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'The lights are on': B.C. doctors encourage cautious public to seek medical care when needed
VANCOUVER -- Many patients are hesitating to see their doctor during the COVID-19 pandemic and medical experts are increasingly concerned that could lead to more serious health issues in the coming weeks — even as B.C.’s doctors are ready, willing and able to handle nearly all the medical issues they did before.
Health officials cancelled all non-urgent surgeries weeks ago and physicians’ offices are asking patients to call in advance, but doctors are still seeing patients via video call and in person, both in family practices and at walk-in clinics.
“Our family physicians are still working, many of our specialty colleagues are actually still seeing consults — by and large virtually, initially, and that’s for the safety of the patient as well as the safety of the physician,” said Dr. Kathleen Ross, president of Doctors of BC. “Primary care is the touchstone for people’s healthcare, and we continue to provide that service although without the touch.”
Ross says while video consults are effective in diagnosing a range of issues, she and others are still seeing patients in-person when required. But they’re still seeing such a reduced workload, many family physicians are reaching out to patients with chronic conditions or those who are frail to make sure they’re OK.
“I don’t want people to neglect any of their medical conditions. If you have a concern and you’re not sure if it’s serious or not, absolutely bother your doctor — that’s what they’re there for,” said Ross, who discovered a patient who’d been reluctant to make an appointment had breast cancer.
While routine exams and procedures like pap smears are being delayed, Ross says pediatric vaccines, injuries and infections are all being dealt with on a priority basis. COVID-19 screening and testing is now done at either an off-site location or in a dedicated area of the clinic away from non-COVID cases, while hospitals are still dealing with the most serious and urgent cases.
“The things that need to get done are still getting done,” said Ross. “The lights are on and somebody’s home.”
Chronic conditions must be addressed
One of Ross’s key concerns is shared by one of UBC’s top experts in chronic and complex health issues: delaying medical treatement and care could lead to more common and serious health issues in the weeks and months ahead.
“Anybody whose treatment becomes destabilized is at risk of health problems or health emergencies, and so chronic conditions and the care of people with chronic conditions is very carefully mapped out to keep them stable, to keep them out of hospital,” explained UBC Pharmacists’ Clinic director Barbara Gobis.
She says those with heart conditions, autoimmune conditions, migraines, asthma and other chronic conditions need to be vigilant about continuing their meds and maintaining a relationship with their care providers. Gobis points out those most at risk of life-threatening COVID-19 complications could be those not getting the medical maintenance they need.
“That’s going to have repercussions down the road because when someone’s treatment gets destabilized, and they have to go to hospital or they’re struggling and their fears and worries go up and that aggravates other conditions, so it’s a cascade,” she explained.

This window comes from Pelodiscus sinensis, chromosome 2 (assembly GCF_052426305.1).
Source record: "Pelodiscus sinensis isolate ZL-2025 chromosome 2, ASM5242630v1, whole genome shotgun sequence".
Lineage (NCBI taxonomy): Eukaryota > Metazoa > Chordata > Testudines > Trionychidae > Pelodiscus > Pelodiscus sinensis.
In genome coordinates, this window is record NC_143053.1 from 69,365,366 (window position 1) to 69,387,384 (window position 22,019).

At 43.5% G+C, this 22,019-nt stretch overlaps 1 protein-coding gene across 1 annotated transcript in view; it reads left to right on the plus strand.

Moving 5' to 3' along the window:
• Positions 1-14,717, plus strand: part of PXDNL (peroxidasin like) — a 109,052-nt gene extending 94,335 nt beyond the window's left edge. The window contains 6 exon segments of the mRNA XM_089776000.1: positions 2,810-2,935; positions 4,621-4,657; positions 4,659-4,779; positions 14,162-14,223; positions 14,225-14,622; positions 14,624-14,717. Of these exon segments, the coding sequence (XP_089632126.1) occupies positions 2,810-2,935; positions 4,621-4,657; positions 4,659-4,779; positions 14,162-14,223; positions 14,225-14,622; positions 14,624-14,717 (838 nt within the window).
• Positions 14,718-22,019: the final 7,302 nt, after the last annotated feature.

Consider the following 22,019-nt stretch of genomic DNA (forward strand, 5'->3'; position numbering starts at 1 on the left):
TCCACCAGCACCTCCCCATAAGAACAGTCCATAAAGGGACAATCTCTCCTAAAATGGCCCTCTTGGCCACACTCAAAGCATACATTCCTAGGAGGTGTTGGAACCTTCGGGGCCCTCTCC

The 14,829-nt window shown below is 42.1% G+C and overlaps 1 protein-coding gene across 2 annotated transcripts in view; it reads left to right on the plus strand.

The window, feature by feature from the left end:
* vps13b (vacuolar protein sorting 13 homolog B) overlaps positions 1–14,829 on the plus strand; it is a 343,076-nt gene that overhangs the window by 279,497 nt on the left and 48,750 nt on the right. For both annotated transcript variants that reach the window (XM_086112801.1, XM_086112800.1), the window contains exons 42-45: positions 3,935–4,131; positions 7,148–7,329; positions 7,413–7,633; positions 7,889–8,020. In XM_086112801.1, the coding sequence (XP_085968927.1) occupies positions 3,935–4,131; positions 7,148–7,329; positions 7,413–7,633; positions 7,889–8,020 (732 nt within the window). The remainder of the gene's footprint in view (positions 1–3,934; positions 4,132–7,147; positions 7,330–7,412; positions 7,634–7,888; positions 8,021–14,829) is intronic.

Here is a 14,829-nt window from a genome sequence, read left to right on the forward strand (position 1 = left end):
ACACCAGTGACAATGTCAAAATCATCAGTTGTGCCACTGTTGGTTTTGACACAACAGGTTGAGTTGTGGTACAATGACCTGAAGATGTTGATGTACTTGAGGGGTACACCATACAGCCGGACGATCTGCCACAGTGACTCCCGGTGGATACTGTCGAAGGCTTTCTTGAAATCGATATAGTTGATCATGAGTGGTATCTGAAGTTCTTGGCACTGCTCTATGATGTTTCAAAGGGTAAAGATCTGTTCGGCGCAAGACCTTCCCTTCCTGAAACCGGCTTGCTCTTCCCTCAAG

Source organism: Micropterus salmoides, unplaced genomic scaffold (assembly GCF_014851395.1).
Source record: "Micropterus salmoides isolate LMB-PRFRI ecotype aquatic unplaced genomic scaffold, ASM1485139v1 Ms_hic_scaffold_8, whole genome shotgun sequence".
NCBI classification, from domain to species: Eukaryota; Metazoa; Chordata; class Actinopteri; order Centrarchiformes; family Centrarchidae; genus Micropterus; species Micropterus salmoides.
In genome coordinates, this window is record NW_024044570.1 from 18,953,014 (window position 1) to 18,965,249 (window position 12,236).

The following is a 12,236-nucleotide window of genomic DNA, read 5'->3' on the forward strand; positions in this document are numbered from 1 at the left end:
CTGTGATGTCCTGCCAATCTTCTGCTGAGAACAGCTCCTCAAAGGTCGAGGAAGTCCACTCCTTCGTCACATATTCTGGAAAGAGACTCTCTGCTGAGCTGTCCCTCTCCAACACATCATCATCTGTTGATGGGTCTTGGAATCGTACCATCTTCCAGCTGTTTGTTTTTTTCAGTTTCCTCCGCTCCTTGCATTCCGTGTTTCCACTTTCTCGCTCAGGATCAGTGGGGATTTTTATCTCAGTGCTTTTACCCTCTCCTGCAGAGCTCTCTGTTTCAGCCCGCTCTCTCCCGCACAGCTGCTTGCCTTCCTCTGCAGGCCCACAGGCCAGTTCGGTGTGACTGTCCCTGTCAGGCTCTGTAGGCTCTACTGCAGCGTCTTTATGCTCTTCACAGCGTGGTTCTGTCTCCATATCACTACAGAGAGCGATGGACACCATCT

BC’s top doctor echoed Gobis’s concerns at the daily public update on COVID-19.
“I encourage you to continue to work with your health care providers to talk to your physician's office your primary care providers office, or if you don't have a primary care provider to talk to, call 811 if you need,” said Dr. Bonnie Henry. “It's OK for each of us to reach out and you can do it safely, you can do it online in many cases and there are many resources and options for care available for people online now through our community physicians our family physicians and community organizations.”
Putting off conditions and issues that can be dealt with now is best from a work-flow perspectve as well, since doctors already expect a flood of people with post-traumatic stress, anxiety and depression as a result of self-isolation.
“We will see the upstream consequences of people who have decided to stay home and drink beer or use other substances until this is over, so I have deep concerns about what are the upstream consequences if we don’t help patients with their problems now,” said Ross. “It’s going to be overwhelming.”
An urgent need that’ll lead to permanent changes
While Canada was slowly adapting to remote health options before, aside from access to services in remote communities, the pandemic has already jump-started virtual healthcare by throwing physicians into the deep end.
“I think the way we practice medicine will be forever changed with this process,” predicted Ross. “Tele-medicine was ramping up but it’s here — and it’s here to stay.”
Gobis’s clinic deals with the most complex medical cases to refine their pharmaceutical treatment, while helping others determine which long-term medications they do and don’t need any longer, and has transferred all their patients to tele-health.
“The feedback we’ve been getting from our really complex patients is they’re so grateful their care has not been interrupted,” said Gobis.
“They can continue to get support in their journey so they don’t become a statistic on top of the other statistics.”